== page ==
Vancouver, WA Chief James McElvain:

I’m Looking Forward to a Return to In-Person Community Policing

As Steve (Mylett) said, we’re waiting to hear from the governor on May 4th, and I hope he gives us direction sooner than that. Our city is already making plans to try to open up operations on May 5th. While we’ll be in a new norm, we anticipate that we’ll somewhat be able to go back to regular services. I think it will look different, but we’d at least like to provide access to people who want to come into our precincts.

From the beginning, as Vancouver started to pull back from in-person interactions with the community, one of the first things I thought is that this really changes our relationship with the community. And I encourage our officers to actually go meet people, but it seems like today’s generation is more technology-driven. I fear that, as we continue with this physical distancing, we may lose that personal relationship with the community. When it is safe, I hope we all encourage our folks to go back and have that physical contact with the people we serve.


Seattle Assistant Chief Adrian Diaz:

Antibody Testing Will Be Important

We were one of the first areas to get hit with this. We had 262 people in quarantine at one time, and now we’re almost back to full staffing. We had seven test positive for COVID. One of our biggest concerns is a second wave.

We were one of the first areas to set up a COVID testing site for first responders. We developed a partnership with a lab to test someone within 48 hours and get the results back quickly.

We’re in communication with our medical staff to potentially transition to an antibody test in about a month, when those become more readily available. Part of that is to see how much of our staff we might lose if this does come back in November or December.


Portland, OR Chief Jami Resch

Our Calls for Service Are Almost Back to Normal, Which Makes Me Worry that People Aren’t Staying Home

What I’m most concerned about is if we start to go back to normal operations, see a surge in cases, and then have another order come down to send people back home to self-quarantine situation. That would be really difficult for the Police Bureau to enforce.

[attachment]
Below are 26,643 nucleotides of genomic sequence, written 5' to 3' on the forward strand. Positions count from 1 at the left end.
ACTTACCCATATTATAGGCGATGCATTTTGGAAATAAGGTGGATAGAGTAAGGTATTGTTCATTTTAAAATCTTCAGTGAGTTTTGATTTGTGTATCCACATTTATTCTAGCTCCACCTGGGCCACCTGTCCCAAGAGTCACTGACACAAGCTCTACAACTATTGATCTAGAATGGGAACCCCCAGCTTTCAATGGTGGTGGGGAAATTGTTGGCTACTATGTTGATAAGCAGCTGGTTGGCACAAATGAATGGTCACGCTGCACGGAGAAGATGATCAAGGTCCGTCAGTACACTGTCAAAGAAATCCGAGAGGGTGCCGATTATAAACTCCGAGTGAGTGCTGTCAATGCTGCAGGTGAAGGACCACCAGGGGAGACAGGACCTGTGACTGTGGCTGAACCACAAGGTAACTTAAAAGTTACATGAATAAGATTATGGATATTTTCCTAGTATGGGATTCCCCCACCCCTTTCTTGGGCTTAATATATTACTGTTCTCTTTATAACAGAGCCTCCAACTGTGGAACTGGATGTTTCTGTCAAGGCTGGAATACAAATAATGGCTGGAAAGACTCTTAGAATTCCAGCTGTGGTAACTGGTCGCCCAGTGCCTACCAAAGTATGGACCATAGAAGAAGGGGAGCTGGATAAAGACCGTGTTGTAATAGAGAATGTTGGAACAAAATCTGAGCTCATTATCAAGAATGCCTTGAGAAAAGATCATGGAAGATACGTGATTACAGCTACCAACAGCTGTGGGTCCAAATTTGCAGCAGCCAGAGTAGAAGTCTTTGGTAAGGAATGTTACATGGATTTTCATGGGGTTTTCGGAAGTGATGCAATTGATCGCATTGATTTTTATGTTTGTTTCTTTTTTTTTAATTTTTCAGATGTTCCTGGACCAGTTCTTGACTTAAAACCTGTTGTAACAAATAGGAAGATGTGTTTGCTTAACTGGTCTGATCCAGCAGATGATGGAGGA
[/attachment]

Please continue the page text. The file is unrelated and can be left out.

As of this morning, our calls for service are almost back up to normal. That has me concerned that people are not staying home as much as they were before.

I think at the Portland Police Bureau we’ll probably see officers directed to wear their personal protective equipment for longer than the public has to wear protection, just to protect our officers. If there’s another surge, I cannot lose a significant number of officers and maintain my core services.


Chula Vista, CA Chief Roxanna Kennedy:

I See an Edginess in People, So We Must Be Careful

I watch my officers walk down the hallway, and when someone comes in the opposite direction, people move to the side of the hallway. If someone sneezes, you can see people getting nervous. So it’s going to be interesting to watch as we begin reopening.

My concern is maintaining the relationships that we’ve built in the community, which have really been our success. Now there’s a distance, which is going to be challenging for those of us in law enforcement.

I believe we are seeing the light at the end of the tunnel, but we have to be careful and cautious. People are getting very edgy. I even notice it with my staff in the office, and I think it’s going to change how we do business for a long time.

Our governor put out a list of 6 different goals that we’d need to be able to meet in order to go back to normal operations. But those are still vague, and I think the challenge is that nobody really knows where we need to be to be in a safe situation.


Fremont, CA Capt. John Harnett

We Must Make Sure This Isn’t a “Two-Humped Camel”